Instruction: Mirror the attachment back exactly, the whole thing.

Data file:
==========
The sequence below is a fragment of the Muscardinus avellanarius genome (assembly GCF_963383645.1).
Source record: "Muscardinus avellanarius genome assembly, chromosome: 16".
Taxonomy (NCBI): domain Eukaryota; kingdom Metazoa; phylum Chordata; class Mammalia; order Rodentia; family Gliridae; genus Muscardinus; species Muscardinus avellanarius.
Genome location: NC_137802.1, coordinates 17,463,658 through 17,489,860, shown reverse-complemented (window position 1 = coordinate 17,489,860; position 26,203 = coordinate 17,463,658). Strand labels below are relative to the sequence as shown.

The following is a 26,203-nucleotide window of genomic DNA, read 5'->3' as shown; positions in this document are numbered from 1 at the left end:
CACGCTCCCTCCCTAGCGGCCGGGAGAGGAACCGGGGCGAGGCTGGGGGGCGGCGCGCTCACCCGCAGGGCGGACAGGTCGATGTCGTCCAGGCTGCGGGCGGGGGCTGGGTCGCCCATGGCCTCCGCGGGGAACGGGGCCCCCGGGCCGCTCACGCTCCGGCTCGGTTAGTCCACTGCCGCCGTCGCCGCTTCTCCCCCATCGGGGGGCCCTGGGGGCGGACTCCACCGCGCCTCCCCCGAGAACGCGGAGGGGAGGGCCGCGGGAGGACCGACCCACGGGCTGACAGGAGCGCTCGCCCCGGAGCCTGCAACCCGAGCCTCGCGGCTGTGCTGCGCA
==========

The sequence below is a fragment of the Muscardinus avellanarius genome (assembly GCF_963383645.1).
Source record: "Muscardinus avellanarius genome assembly, chromosome: 16".
Taxonomy (NCBI): domain Eukaryota; kingdom Metazoa; phylum Chordata; class Mammalia; order Rodentia; family Gliridae; genus Muscardinus; species Muscardinus avellanarius.
Genome location: NC_137802.1, coordinates 17,463,658 through 17,489,860, shown reverse-complemented (window position 1 = coordinate 17,489,860; position 26,203 = coordinate 17,463,658). Strand labels below are relative to the sequence as shown.

The following is a 26,203-nucleotide window of genomic DNA, read 5'->3' as shown; positions in this document are numbered from 1 at the left end:
CACGCTCCCTCCCTAGCGGCCGGGAGAGGAACCGGGGCGAGGCTGGGGGGCGGCGCGCTCACCCGCAGGGCGGACAGGTCGATGTCGTCCAGGCTGCGGGCGGGGGCTGGGTCGCCCATGGCCTCCGCGGGGAACGGGGCCCCCGGGCCGCTCACGCTCCGGCTCGGTTAGTCCACTGCCGCCGTCGCCGCTTCTCCCCCATCGGGGGGCCCTGGGGGCGGACTCCACCGCGCCTCCCCCGAGAACGCGGAGGGGAGGGCCGCGGGAGGACCGACCCACGGGCTGACAGGAGCGCTCGCCCCGGAGCCTGCAACCCGAGCCTCGCGGCTGTGCTGCGCA